Power fashion: US First Ladies’ ball gowns on display

Thursday, January 13, 2011

WASHINGTON - The person at the focal point of the inauguration ball for a US president is the First Lady. What will she wear? A museum in Washington has gathered together the ball gowns worn by First Ladies over the decades.

On Jan 20, 2009 Michelle Obama was led onto the dance floor by her husband Barack wearing a white chiffon dress. She glowed with pride and happiness after he was sworn in as president.

The Swarovski crystals on her fingers glittered, the people around her applauded. Today, a mannequin wears the gown and everyone who is inclined to can admire it and dream.

The National Museum of American History is displaying what First Ladies wore on the evening of evenings as part of an exhibition.

Every year four million people from around the world visit the museum, which is one of the US capital’s tourist magnets. Laura Duff, the museum’s spokeswoman, says “The exhibition is one of our most popular. Many visitors come here just to see it.”

Michelle Obama’s gown is the latest addition. White chiffon silk flows from the waist to the floor. It is covered in organza flowers, each with a Swarovski crystal at its centre. It’s a gown that appears both girlish and light at the same time.

There was great excitement and expectation ahead of Obama’s inauguration day. What dress would the fashion-conscious and athletic First Lady choose? Jason Wu designed the gown she wore - a great honour for the then 26-year-old who was born in Taiwan and today lives in New York.

Designer Loree Rodkin created the jewellery to match the gown: long, almost shoulder length earrings, a diamond ring and bracelets made of white gold. Jimmy Choo shoes completed the ensemble.

“Michelle Obama’s dress is without doubt the most beautiful. Every second woman who comes here wants a photo taken of her with the dress,” says the student Yasmin Djabarian, who is visiting the museum for the first time. “I also think it’s great to see how fashion has changed over the decades. For me personally the exhibition is the highlight of the whole museum.”

Yasmin is not the only person who thinks that. Anyone who visits the exhibition is immersed in a dream world, a world where fashion is also political and where only the most expensive materials are used.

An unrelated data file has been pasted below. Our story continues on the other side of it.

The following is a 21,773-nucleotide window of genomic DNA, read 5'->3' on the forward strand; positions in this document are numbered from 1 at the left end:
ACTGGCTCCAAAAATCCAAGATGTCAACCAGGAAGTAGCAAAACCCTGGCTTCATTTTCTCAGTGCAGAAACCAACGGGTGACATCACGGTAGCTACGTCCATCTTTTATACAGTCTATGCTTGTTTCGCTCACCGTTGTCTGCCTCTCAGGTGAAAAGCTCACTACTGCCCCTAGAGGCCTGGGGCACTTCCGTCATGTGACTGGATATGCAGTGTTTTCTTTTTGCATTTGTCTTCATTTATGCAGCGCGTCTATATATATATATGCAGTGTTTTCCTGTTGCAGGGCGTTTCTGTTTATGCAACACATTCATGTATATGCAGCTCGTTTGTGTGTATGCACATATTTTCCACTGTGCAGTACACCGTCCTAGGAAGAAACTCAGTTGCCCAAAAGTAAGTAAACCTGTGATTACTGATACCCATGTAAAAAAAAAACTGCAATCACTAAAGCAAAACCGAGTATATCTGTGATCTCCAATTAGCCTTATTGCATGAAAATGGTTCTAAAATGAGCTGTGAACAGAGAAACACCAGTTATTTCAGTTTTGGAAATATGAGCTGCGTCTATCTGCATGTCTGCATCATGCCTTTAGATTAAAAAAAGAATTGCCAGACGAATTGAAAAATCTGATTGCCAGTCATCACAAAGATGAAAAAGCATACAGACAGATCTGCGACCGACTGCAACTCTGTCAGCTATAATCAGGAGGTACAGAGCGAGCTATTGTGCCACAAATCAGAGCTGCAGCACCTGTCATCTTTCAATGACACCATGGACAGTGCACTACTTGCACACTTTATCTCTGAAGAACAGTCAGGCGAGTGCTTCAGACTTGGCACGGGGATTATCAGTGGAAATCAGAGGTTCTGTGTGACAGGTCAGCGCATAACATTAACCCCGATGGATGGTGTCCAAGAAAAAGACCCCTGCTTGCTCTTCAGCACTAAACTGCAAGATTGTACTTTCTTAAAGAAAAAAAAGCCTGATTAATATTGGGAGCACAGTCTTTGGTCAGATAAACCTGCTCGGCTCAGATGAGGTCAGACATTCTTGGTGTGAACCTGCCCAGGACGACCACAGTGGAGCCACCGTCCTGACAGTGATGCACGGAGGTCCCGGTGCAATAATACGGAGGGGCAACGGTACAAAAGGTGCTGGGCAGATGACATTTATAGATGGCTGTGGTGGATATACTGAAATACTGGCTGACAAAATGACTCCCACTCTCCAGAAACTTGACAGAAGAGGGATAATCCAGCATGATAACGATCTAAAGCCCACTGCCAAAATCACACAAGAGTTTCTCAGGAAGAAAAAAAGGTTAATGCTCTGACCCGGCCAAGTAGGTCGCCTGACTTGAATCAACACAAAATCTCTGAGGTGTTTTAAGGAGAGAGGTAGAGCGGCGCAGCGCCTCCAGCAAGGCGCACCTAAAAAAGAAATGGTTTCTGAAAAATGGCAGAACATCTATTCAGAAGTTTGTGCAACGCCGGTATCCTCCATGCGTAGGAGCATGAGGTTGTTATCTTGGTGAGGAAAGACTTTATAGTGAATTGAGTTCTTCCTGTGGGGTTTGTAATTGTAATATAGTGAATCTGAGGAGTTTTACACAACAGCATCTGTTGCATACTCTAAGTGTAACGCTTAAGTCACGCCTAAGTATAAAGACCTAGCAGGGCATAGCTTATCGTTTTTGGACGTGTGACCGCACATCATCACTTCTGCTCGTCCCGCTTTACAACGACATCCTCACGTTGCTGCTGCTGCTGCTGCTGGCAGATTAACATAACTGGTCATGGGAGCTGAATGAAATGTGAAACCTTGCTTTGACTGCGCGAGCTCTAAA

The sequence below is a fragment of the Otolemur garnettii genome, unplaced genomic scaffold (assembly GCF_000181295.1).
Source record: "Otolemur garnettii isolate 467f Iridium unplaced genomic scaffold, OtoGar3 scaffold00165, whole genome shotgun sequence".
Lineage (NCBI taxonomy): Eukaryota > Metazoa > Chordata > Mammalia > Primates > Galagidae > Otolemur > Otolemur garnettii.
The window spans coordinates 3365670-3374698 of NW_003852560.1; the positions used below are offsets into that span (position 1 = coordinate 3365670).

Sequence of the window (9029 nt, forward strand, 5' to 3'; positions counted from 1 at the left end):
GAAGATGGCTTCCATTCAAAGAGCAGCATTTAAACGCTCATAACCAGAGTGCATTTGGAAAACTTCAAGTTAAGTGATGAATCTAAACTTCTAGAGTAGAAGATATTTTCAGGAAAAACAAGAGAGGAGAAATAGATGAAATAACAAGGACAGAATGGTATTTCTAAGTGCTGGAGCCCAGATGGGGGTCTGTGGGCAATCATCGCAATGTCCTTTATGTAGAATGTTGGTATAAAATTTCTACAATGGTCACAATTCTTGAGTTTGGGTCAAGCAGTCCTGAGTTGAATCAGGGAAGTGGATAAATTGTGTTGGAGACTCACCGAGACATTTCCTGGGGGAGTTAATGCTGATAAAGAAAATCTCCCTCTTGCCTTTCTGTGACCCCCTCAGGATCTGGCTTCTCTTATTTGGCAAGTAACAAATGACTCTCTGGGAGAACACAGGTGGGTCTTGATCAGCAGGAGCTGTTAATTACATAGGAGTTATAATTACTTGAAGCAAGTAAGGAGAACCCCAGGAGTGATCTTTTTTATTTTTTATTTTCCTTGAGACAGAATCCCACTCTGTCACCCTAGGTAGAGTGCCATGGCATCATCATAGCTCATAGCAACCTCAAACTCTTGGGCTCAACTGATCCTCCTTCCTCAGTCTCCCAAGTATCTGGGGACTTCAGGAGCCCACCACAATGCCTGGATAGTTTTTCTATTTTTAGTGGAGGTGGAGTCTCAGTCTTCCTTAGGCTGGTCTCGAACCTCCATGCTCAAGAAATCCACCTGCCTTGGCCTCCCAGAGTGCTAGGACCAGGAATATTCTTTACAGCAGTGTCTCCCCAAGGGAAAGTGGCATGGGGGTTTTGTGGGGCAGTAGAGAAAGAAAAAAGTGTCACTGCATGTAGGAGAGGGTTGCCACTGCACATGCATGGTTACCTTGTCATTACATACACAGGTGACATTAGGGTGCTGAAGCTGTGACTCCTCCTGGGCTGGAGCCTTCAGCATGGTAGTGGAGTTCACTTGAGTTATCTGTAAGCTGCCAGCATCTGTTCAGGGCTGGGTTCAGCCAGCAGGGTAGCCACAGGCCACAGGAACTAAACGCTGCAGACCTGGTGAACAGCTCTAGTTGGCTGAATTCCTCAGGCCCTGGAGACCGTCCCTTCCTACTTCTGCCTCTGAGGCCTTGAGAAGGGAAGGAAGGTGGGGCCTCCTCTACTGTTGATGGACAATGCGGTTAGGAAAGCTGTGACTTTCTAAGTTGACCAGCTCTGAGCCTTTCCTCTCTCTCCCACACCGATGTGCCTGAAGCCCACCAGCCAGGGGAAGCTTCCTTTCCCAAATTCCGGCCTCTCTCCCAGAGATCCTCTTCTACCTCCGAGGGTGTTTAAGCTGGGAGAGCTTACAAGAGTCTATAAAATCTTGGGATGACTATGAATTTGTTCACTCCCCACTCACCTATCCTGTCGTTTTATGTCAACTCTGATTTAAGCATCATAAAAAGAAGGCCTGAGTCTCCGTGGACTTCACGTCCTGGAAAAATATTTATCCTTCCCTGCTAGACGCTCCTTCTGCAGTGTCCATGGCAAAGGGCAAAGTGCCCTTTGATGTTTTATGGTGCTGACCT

Along with the dresses, the society lives of the president’s wives and their roles as First Ladies are also on display. But it’s the inauguration gowns that get the most attention.

Not far from Michelle Obama’s gown is another chiffon dress: Jacqueline Kennedy’s outfit from 1961. It looks chic and lady-like. Straight cuts, no decollete and sleeveless, only on second glance do you discover that under the silk top there is a rhinestone-encrusted and silver-thread embroidered bodice.

Kennedy designed the dress herself and it was made at the luxury department store Bergdorf Goodman in New York.

Another white gown appeared at the 1981 inauguration ball when Nancy Reagan wore a pearl-embroidered, white sheath dress. Ahead of the event, the New York Times wrote in November 1980 that “she has flair and style and she will be different than any other First Lady before.” Critics said she spent too much time on her appearance.

But it is not only between Michelle Obama, Jacky Kennedy and Nancy Reagan that parallels can be drawn. The gowns worn by Hillary Clinton and Laura Bush also share similarities and are on show in the same display case at the museum.

Both of them are floor length, made from complicated lace and are long-armed. At first glance it is only the colour that differentiates them: in 1993 Hillary wore blue (the colour of the Democrats) and in 2001 Laura chose red (the Republican colour).

Compared to the gowns worn by Laura Bush and Hillary Clinton, Mamie Eisenhower put more on display in 1953. She showed far more decollete and she also bared her shoulders, long before Michelle Obama.

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